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Invalidating Other’s Feelings

A common complaint I hear couples express is some version of "my feelings are never valid".  In other words, needs for acceptance and being heard are not being met.

When you see someone you love in pain, it's natural to feel uncomfortable and have the impulse to move away from that pain.  You might do this by reassuring, giving advice, correcting perceptions, reframing an issue, redirecting attention, telling a story, offering analysis, etc.  With these responses, the message often received by the listener is "my feelings (or my experiences) aren't valid" or "there is no room for my feelings here."

Of course, your intention is not to invalidate another's feelings.  You want to help.  When your partner complains about "being invalidated", you might feel confused needing clarity about what you are doing that your partner is reacting to.

Here are some examples of responses (in bold) that might be perceived as "invalidating".

Speaker:  "I just hate Christmas." Responder:  "I worked so hard to make everything perfect for you and your family. 
I made the dinner. I . . ."

Speaker:  "I am exhausted and starving."    Responder:  "You shouldn't push yourself so hard."

Speaker:  "I am dying inside.  I need some time to find me."    Responder: "Couples who separate don't usually get back together."

Speaker:  "I am so shocked.  I can't believe you said that."   Responder:  "Come on, it's not a big deal.  I was just joking."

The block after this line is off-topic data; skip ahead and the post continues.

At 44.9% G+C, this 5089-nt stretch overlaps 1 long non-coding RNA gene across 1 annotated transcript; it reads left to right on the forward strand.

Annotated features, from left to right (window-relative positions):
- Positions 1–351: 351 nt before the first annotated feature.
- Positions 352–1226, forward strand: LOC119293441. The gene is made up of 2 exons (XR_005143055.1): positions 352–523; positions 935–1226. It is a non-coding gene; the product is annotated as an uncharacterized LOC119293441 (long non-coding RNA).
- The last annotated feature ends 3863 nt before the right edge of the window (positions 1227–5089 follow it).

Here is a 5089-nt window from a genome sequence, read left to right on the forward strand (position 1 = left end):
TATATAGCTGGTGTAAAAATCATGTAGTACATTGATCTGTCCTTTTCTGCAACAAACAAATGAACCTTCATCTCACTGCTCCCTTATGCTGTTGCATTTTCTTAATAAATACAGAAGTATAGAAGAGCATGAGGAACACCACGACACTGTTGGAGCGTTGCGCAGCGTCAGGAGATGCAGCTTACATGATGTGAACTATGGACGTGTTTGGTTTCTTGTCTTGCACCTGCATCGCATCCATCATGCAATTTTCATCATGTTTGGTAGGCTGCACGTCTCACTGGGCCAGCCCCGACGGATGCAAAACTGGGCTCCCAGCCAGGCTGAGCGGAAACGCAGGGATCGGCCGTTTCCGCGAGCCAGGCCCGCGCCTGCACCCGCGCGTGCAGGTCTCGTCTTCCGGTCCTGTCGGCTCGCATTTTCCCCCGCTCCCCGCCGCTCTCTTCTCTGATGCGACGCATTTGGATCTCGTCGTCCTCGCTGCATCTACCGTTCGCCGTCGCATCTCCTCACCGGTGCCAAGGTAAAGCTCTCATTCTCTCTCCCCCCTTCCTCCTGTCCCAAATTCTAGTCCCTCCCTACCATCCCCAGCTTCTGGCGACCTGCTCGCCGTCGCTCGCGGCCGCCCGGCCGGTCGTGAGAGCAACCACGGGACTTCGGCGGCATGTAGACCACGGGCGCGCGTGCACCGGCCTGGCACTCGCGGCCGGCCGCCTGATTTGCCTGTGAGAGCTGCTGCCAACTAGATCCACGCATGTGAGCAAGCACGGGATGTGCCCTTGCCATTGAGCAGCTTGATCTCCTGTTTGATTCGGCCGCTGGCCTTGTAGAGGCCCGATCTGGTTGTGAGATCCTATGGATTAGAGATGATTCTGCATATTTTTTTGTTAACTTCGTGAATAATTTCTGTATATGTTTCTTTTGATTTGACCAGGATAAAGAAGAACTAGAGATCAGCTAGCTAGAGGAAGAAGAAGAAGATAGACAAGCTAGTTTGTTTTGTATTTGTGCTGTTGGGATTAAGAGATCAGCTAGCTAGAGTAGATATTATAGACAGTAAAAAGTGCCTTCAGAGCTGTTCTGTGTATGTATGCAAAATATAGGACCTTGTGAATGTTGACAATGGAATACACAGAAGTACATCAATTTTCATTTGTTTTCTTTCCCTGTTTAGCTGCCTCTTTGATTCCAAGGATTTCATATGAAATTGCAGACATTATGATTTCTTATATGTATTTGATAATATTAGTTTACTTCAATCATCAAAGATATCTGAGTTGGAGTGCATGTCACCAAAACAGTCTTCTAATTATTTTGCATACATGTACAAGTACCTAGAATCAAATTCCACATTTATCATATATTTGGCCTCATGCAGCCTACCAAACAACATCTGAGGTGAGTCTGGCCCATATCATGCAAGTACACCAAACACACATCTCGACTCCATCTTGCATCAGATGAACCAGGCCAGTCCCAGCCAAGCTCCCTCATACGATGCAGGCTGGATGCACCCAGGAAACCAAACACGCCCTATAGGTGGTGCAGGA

Speaker:  "I am a little spooked by our neighbor."   Responder:  "Ahh, he's just eccentric.  Don't worry so much."

Over time, little comments like this add up and block the lines of communication. One of the biggest gifts you can give to someone in pain is your listening. To do this consistently it means becoming aware of and comfortable with your own pain.  The most direct practice I know of for learning to be with your own discomfort without reacting is sitting still.  Whether you sit on a chair, on a cushion, on your bed, sit still and upright for a pre-set amount of time each day.  As you sit, notice all the feelings, sensations, and impulses that move through you.  Little by little this still witnessing of your internal world helps to create a space between you and your reactions.  When you have space, wisdom and compassion can flow through.

This week try this sitting practice.  Start with an amount of time that feels do-able to you.  It can be as little as five minutes.  With a gentle and kind energy name every part of your experience you notice in that time without trying to explain it or fix it.

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